The state has recognized the Children’s Clubs, and the roles they will play in reducing challenges faced by children. Thus, 24 Memorandum of Understanding (MOUs) have been signed between the Divisional Secretary, ESCO and the CCs, mentioning the roles and responsibilities of the state, CCs and ESCO in implementing the Action Plans.

This is the first time an MOU has been signed between a CC and the state in Sri Lanka, thus recognising CCs as a Community Based Organisation (CBO). Child Rights Protection Officers (CRPOs) are now directly involved in supporting the efficient functioning of these clubs and have made arrangements for the children to handle bank transactions. CRPO officers will personally approve all transactions from the bank, which keeps them aware of all the activities happening in the CCs.

The CCs and the government stakeholders are now communicating directly to address various issues that affect children’s well-being and performance in school. Issues of early child marriages, child abuse and school dropouts are reported and addressed quickly. In addition the government stakeholders are gradually realising that they should have been doing work that project staff have been. Government staff are now making efforts to support the continued functioning of the CCs as part of their official role.

“The children have learnt to talk and share their own opinions, views and needs, without hurting the other person’s feelings, with great maturity. The listeners value the children’s views. This has come about because of the opportunities and trainings the children have received as members of Children’s Clubs, and how they are able to function now.” Mr V Kugathasan – District Child Rights Protection Officer.

Signing of MOU

Representatives of the Children’s Clubs signing an MOU with local government stakeholders

Equally crucial to the project’s success has been the training of teachers, head teachers, parents and government education officials. They learn how to recognise signs of unhappiness, under performance and mental stress in children and how best to support them at home or in a child-friendly way at school. In some schools teachers start the day with relaxation programmes.  Some teachers have started art therapy programmes, enabling them to identify children with mental health problems. The school principals are also accommodating of changes to the school’s regular practices.

Both children and teachers have reported positive changes in the school environment. For example, punishments are reduced; the new found trust in their CC’s relationships has made it possible for the children to openly share their problems with each other; teachers are now taking interest in teaching different groups, such as slow learners and children with disabilities, and they pay more attention, listening and responding to children’s needs; and teachers make home visits to meet children’s parents where there are behavioural issues or low school performance.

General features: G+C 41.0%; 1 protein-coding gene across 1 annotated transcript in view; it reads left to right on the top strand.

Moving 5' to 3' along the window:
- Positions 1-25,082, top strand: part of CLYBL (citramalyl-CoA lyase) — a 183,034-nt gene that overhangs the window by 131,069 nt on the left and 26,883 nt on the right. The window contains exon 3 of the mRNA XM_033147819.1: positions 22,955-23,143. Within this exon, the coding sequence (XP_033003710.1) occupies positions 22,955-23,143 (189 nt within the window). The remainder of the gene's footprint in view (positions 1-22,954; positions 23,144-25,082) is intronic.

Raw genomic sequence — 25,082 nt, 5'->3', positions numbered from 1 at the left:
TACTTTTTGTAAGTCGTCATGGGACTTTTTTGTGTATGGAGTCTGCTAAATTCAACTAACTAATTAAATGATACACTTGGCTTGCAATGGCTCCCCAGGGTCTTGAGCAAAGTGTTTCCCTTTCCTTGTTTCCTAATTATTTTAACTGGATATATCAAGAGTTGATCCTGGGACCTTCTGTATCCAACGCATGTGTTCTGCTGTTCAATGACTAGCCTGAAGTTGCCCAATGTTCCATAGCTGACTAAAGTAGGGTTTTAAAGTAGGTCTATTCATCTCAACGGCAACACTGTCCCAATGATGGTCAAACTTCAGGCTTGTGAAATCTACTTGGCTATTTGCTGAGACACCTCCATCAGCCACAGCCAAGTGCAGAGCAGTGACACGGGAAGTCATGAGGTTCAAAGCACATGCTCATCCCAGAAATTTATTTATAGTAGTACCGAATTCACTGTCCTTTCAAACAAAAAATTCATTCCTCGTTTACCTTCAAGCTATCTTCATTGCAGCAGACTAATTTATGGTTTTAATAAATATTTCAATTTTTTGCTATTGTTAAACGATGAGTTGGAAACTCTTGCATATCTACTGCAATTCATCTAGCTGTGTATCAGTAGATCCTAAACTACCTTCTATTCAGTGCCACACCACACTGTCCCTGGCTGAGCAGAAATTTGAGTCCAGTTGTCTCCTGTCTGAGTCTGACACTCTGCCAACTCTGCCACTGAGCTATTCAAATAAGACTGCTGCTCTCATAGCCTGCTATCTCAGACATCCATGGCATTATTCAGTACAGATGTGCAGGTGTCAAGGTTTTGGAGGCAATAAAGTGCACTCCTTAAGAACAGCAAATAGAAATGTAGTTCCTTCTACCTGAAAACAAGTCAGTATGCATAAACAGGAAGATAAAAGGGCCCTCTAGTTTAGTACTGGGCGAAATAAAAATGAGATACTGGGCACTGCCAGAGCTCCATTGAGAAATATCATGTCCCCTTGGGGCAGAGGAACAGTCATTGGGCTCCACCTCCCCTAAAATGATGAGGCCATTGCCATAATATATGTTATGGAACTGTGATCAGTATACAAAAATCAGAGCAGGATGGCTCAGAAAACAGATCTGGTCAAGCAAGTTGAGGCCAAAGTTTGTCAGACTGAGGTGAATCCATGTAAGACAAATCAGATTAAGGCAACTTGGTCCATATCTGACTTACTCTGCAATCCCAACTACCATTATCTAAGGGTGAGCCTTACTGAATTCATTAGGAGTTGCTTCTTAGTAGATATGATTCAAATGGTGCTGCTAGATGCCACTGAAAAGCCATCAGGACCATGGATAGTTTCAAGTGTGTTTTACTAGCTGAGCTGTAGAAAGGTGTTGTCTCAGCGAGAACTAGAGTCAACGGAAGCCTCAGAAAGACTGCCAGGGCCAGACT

“I am a teacher and used punishment as a way of disciplining students, but I have realised it is not the answer. The trainings made me realise that reasons for misbehaviour need understanding and / or compromising and I need to encourage students. Following this approach has given me a lot of happiness, not only at school and but in family life with my own children as well.” – Mr. K Vickneeshwaran, Teacher.

BNSL Teachers and Children

Open discussions between children and teachers

Although the parents would prefer BasicNeeds’ continued presence overseeing the CCs, they understand that the project has to come to an end and are happy with the exit strategy. Parents now support their children by carrying out activities in the Action Plans and ensuring the children’s safety while going to and from CC meetings. They also help identify children who have mental health issues within the community and make referrals to the relevant authorities. Parents and their children have found a way of communicating with each other and have learnt to express their opinions and needs. Punishing as a method of disciplining is decreasing and parents are using other encouraging methods. Relationships between parents and their children have improved and therefore support for the CCs’ functions has increased.

BNSL Parents and Children

Parents involved in the Club meetings

Our aim of making the CCs locally sustainable is now being realised. The children themselves are able to access government funding to continue running their own Clubs, know how to support each other to become resilient and healthy members of the community; and the adults around them, parents and teachers, provide a safe and supportive environment for them at home and in school. This has taken four years of hard work, but will create long term change for the children and their local communities.